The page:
This post is excerpted from Forest2Market's monthly Economic Outlook, a 24-month forecast of macroeconomic indicators.
Industrial production (IP) decreased 0.6% in April 2014 after having risen about 1% in both February and March. Total IP in April was 3.5% above its level of a year earlier. Other details from the report showed:
- Manufacturing output fell 0.4%, slowing from March’s +0.7%.
- Wood Products output rose by 0.4%, down from +1.8% in March.
- Paper declined by 0.6%, more than reversing March’s +0.3%.
- Construction stalled (0%) on the heels of March’s +0.7%.
- Consumer Goods fell 1.3%, down from March’s +0.5%.
The all-industry capacity utilization rate decreased 0.7 percent in April (to 78.6%), 1.5 percent below its average since 1972. Wood Products capacity utilization inched up by 0.1% while Paper retreated by 0.5%.
Capacity at the all-industries and manufacturing levels both moved higher by 0.2% in April. Wood Products appears to have definitely turned a corner; capacity increased by 0.3% again in April—the tenth month of advances. Paper, on the other hand, contracted by 0.1% to another new low.
F2M forecasts that 2Q2014 IP will increase relative to 1Q2014 by an annualized rate of 1.9% (Figure 1, previous page). IP growth will subsequently fluctuate between 0.0% and 3.7% through the remainder of the forecast, averaging 1.8% overall.
Setting aside April’s IP drop, it is unclear whether February and March’s improvements—in the midst of winter weather being blamed for the economy’s contraction—is the start of a long awaited trend. There are signals firms may finally be increasing capital spending, which in turn could translate into greater capacity and production.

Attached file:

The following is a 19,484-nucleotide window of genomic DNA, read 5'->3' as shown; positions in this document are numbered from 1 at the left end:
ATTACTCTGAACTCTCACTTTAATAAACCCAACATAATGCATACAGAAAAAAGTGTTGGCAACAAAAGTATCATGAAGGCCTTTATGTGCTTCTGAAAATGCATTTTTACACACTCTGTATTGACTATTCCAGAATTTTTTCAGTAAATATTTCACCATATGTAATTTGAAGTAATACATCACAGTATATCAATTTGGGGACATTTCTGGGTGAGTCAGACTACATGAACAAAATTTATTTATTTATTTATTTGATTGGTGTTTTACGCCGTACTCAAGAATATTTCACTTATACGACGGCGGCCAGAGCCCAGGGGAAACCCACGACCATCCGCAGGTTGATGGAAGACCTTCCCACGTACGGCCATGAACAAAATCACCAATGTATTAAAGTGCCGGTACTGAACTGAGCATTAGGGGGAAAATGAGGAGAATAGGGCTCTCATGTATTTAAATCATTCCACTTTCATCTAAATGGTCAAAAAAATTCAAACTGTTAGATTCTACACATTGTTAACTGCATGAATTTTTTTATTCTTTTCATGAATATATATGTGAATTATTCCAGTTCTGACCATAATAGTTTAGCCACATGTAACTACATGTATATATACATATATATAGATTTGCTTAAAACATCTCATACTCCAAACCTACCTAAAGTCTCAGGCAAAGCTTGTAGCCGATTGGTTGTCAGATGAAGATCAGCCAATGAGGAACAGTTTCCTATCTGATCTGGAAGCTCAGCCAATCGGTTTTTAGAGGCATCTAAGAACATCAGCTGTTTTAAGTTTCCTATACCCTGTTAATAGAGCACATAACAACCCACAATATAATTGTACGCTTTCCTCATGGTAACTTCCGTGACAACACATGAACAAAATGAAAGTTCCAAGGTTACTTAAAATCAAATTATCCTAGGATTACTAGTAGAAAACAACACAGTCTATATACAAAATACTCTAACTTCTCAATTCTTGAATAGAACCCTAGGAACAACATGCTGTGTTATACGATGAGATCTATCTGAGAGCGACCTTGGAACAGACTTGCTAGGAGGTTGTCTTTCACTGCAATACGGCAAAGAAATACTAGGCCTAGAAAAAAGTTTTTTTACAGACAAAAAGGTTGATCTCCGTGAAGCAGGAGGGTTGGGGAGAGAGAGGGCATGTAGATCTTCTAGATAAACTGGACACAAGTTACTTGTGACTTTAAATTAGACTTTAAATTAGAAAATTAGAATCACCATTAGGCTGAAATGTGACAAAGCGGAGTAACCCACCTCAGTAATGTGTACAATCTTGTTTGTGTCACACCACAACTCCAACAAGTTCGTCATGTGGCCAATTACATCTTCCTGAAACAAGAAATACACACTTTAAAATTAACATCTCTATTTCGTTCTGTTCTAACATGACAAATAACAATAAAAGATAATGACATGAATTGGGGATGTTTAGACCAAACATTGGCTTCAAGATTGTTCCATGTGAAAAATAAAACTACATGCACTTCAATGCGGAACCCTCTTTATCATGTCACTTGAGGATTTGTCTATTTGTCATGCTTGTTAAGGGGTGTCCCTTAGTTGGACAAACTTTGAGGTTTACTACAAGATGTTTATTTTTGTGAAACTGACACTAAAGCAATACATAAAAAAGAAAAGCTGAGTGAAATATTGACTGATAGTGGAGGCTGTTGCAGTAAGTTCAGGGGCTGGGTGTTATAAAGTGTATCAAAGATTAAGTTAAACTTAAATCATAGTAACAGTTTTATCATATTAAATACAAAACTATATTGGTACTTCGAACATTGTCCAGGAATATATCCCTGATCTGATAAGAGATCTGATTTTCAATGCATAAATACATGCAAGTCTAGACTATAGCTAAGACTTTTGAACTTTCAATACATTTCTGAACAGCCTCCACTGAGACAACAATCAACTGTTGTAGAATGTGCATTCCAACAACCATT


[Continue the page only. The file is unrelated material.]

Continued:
With capacity utilization near pre-recession levels, capital-project returns are beginning to look more compelling. Low interest rates typically would entice firms to expand through either acquisitions or mergers; however, relatively high stock market prices may persuade firms to “build” rather than “buy.” Should this nascent capital spending gain momentum, the main risk is whether sufficient demand will materialize to justify expanded production. Favorable demographics aside, the key 20- to 29-year-old age cohort needs to have enough jobs and income to create demand for these products.
Manufacturing and Non-manufacturing
The Institute for Supply Management’s (ISM) monthly opinion survey showed that expansion of economic activity in the U.S. manufacturing sector quickened again in May (Figure 2). The PMI registered 55.4%, an increase of 0.5 percentage point from April (50% is the breakpoint between contraction and expansion). Jumps in the production and prices-paid sub-indices were the main sources of support for the expansion (Table 3).
Wood Products and Paper Products expanded in May, thanks to gains in production and both new and export orders. Paper Products also exhibited expansion in the inventories and backlogged-order sub-indices.
The non-manufacturing sector, which accounts for 80% of the economy and 90% of employment, also picked up the pace of expansion in May. The NMI registered 56.3%, a gain of 1.1 percentage points. Two sub-indexes in the NMI—the Business Activity Index and the New Orders Index—have good correlations to overall economic activity; both grew faster in May.
All three of the individual service industries we track expanded in May; moreover, all of their respective sub-indices were either unchanged or showed growth.